Most people are probably aware that using a tumble dryer can increase electricity bills by quite a lot – but just how much is the cost of using a tumble dryer to dry a average load of clothes ?
Well – it depends on the type of tumble dryer you have and what energy rating it has. We looked at a selection of currently available tumble dryers and compared their electricity usage . ( If you have a tumble dryer older than 5 years it is very likely to be using even more electricity than the examples given below.)
We calculated the electricity costs using the current standard electricity unit rate charged by Electric Ireland of 17.17c per kWh inclusive of VAT. Lower unit rates may be available from other suppliers. (See Comparison of Electricity Providers ).
The tumble dryer with the most expensive running cost in our survey uses more than 3 times electricity per year than the cheapest one. The best performing tumble dryers will usually cost more to buy than the poorer performing ones – but over the lifetime of the dryer you can sometimes recoup the extra costs with the savings in electricity bills.
Tumble Dryer Running Costs Compared
For example – comparing costs over just 5 years : If you bought the cheaper Tumble Dryer – the Beko at €250 with a B rating – your total cost including electricity over 5 years would be around €707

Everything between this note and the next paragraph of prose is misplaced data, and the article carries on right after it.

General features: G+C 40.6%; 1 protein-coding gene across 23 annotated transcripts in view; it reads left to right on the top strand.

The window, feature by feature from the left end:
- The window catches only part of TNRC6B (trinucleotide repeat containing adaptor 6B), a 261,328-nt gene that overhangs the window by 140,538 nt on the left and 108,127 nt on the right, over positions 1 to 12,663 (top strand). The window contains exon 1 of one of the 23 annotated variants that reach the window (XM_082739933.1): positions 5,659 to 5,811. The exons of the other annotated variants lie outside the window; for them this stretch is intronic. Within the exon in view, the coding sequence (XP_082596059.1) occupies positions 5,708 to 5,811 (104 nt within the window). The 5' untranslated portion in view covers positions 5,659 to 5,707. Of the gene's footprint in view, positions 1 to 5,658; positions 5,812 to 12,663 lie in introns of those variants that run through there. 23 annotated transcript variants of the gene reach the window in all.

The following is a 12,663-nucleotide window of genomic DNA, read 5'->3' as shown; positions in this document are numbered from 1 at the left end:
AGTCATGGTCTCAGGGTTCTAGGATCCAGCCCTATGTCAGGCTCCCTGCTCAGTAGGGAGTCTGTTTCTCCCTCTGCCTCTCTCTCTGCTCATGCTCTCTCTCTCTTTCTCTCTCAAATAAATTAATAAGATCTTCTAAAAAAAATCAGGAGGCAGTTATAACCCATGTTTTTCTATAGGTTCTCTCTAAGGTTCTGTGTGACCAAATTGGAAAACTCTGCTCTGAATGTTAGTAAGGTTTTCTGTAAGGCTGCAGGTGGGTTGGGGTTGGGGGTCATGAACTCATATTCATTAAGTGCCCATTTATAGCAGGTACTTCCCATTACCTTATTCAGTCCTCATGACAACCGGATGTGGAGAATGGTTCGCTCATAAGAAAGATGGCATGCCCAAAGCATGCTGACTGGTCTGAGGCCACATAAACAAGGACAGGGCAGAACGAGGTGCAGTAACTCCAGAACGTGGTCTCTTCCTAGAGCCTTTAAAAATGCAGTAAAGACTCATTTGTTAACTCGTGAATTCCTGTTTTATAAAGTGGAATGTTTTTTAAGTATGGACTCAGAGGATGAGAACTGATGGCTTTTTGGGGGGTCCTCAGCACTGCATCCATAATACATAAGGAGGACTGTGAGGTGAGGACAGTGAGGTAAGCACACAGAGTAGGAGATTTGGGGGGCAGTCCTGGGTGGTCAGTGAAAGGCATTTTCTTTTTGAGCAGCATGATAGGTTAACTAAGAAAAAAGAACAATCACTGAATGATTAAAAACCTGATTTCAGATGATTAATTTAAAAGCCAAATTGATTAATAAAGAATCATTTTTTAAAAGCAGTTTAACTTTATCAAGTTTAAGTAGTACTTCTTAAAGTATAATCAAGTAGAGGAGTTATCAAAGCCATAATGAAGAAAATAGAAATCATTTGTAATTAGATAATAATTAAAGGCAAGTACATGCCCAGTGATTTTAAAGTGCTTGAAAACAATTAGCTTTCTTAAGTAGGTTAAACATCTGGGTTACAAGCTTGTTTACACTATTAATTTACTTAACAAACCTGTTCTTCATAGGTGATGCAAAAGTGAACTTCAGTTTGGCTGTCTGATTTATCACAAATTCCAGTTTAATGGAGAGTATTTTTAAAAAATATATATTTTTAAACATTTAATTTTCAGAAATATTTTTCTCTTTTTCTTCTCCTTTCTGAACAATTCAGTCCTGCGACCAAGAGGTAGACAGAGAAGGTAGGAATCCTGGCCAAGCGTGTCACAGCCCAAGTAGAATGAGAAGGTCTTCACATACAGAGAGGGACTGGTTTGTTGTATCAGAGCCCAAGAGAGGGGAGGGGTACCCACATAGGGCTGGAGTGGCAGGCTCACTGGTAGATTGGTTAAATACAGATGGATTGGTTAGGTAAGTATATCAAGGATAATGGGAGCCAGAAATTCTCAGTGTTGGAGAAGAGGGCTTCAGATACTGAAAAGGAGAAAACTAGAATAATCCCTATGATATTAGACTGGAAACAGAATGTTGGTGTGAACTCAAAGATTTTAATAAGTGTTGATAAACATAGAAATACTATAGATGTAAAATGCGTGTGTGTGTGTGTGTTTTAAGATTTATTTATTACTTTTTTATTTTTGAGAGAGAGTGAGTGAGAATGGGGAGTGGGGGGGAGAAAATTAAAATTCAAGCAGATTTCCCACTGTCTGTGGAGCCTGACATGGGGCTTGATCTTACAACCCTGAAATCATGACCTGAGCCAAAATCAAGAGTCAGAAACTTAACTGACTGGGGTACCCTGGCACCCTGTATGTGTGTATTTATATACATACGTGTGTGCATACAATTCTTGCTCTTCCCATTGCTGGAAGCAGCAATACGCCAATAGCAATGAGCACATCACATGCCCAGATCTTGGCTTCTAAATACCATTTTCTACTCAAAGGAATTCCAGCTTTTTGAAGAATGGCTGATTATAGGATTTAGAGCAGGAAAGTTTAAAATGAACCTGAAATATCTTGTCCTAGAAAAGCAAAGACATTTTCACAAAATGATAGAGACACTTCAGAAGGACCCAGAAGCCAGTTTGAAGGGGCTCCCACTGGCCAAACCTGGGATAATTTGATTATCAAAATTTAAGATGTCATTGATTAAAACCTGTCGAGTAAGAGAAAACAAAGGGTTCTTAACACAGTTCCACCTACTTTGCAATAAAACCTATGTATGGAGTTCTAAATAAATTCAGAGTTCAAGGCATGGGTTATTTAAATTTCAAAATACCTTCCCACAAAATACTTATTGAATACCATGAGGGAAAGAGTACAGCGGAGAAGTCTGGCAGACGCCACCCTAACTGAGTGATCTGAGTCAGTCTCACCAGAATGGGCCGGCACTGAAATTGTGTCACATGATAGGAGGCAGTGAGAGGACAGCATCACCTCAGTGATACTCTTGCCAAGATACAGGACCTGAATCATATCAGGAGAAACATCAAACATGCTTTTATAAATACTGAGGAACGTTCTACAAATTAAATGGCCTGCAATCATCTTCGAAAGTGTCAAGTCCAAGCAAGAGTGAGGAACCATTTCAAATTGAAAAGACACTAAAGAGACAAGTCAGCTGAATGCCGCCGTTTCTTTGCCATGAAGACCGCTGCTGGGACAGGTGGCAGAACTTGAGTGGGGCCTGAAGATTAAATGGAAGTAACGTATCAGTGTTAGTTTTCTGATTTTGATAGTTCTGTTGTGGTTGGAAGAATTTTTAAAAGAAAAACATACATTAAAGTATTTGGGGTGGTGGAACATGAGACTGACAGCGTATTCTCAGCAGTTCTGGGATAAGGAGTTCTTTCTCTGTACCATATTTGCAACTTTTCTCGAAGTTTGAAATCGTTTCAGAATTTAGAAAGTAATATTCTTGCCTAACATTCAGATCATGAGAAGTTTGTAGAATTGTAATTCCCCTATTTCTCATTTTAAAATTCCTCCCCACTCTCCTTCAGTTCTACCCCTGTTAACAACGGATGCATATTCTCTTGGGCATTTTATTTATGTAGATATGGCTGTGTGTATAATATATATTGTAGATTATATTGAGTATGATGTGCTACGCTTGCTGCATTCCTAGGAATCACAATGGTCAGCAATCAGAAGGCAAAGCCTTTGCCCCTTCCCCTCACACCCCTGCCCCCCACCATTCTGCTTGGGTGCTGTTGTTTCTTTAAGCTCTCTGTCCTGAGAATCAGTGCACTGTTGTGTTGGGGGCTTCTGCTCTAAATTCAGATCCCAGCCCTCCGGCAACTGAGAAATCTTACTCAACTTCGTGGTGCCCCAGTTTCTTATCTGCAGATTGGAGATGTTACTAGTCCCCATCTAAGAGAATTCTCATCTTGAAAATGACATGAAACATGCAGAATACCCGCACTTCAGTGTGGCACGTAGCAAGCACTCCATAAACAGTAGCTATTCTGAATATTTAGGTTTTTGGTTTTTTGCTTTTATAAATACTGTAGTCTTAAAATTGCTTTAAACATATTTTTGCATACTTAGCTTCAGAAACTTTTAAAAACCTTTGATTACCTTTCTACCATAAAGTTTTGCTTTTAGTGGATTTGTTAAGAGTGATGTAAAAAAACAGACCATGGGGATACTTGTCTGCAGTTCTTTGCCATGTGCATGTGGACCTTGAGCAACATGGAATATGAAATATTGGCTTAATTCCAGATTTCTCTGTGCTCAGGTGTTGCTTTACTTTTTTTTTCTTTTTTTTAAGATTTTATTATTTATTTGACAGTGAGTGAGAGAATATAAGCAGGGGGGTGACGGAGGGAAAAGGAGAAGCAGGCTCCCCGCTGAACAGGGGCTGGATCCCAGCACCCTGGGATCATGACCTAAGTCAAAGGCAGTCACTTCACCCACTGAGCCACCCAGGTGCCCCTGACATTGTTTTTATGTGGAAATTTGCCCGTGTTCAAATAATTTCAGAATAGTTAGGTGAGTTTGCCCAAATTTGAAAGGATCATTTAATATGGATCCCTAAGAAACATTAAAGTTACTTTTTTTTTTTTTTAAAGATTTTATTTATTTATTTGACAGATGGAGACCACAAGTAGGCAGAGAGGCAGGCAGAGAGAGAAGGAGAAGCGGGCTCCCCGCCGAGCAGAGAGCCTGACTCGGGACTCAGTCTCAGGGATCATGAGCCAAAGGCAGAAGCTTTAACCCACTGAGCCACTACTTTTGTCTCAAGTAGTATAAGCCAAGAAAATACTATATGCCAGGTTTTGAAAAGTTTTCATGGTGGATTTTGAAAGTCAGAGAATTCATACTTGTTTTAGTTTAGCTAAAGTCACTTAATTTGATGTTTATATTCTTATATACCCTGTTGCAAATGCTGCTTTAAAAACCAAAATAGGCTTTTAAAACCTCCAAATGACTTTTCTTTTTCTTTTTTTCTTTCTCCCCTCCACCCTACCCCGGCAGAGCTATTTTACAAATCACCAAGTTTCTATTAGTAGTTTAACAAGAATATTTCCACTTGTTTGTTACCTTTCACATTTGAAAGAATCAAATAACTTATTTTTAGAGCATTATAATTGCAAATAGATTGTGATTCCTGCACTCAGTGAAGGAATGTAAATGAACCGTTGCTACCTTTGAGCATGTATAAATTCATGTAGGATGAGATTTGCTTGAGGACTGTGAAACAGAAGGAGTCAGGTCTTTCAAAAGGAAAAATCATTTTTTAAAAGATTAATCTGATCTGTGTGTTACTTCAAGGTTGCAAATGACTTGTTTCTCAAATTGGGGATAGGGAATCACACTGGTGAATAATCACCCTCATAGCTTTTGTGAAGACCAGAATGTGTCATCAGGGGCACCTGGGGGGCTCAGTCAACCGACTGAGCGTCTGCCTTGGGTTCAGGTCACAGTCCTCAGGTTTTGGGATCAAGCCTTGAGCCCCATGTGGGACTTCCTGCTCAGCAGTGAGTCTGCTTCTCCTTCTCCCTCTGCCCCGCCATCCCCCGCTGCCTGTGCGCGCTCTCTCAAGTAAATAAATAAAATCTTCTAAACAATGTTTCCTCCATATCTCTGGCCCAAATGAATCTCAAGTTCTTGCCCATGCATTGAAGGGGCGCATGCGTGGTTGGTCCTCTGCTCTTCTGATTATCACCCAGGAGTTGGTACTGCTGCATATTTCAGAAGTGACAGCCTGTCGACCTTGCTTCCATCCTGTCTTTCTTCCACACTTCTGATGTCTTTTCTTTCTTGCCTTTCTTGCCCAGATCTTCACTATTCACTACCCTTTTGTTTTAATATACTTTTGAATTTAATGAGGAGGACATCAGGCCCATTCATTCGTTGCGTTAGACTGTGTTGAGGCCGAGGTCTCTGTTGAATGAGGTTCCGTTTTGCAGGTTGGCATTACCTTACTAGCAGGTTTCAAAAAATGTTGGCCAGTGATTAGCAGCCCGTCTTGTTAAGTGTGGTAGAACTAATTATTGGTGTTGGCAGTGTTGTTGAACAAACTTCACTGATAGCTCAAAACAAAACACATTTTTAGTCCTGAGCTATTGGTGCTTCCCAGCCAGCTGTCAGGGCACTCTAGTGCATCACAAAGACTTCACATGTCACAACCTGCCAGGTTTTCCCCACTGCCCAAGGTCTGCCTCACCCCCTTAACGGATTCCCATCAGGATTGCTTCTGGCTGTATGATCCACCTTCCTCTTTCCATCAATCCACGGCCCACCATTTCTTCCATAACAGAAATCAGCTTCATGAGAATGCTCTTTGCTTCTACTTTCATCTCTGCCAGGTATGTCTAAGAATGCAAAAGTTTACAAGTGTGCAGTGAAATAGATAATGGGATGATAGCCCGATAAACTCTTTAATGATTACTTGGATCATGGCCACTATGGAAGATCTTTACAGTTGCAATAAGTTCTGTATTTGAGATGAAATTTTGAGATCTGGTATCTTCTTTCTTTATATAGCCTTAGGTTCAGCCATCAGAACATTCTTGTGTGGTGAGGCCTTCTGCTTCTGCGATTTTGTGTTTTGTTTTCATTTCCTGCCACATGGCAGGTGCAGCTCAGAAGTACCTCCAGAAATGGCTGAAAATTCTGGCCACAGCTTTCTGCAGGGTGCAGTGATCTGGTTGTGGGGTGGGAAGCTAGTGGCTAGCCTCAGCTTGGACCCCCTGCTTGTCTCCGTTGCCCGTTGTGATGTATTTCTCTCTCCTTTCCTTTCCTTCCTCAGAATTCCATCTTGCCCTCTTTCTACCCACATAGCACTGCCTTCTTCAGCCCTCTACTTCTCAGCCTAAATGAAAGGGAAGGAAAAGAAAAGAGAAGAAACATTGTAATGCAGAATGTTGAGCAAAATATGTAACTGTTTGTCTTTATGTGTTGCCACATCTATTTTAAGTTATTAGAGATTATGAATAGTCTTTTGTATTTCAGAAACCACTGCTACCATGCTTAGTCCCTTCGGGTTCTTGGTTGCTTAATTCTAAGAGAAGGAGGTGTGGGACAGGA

Buying the A+ rated Bosch model for €500 would end up costing round €711 over 5 years – so no overall saving . The savings will work out as more over a longer period of time and will be bigger as electricity rates increase. You can click on the links to see current prices and find out more about each tumble dryer in our small survey.
If you have an older tumble dryer with an energy rating as bad as E or F – then your running costs will be even higher than any of the the figures shown above and you should be looking at replacing it as soon as possible.
** Annual electricity cost based on 888kg of drying a year and calculated using the manufacturers specification and energy usage figures. Manufacturers figures usually assume that washing has gone through a 1400rpm spin before being put in the dryer .
The electricity usage figures shown above will be what to expect in optimal conditions. If you don’t clean filters or don’t fully spin the washing then the drying costs will be more than shown in the table above.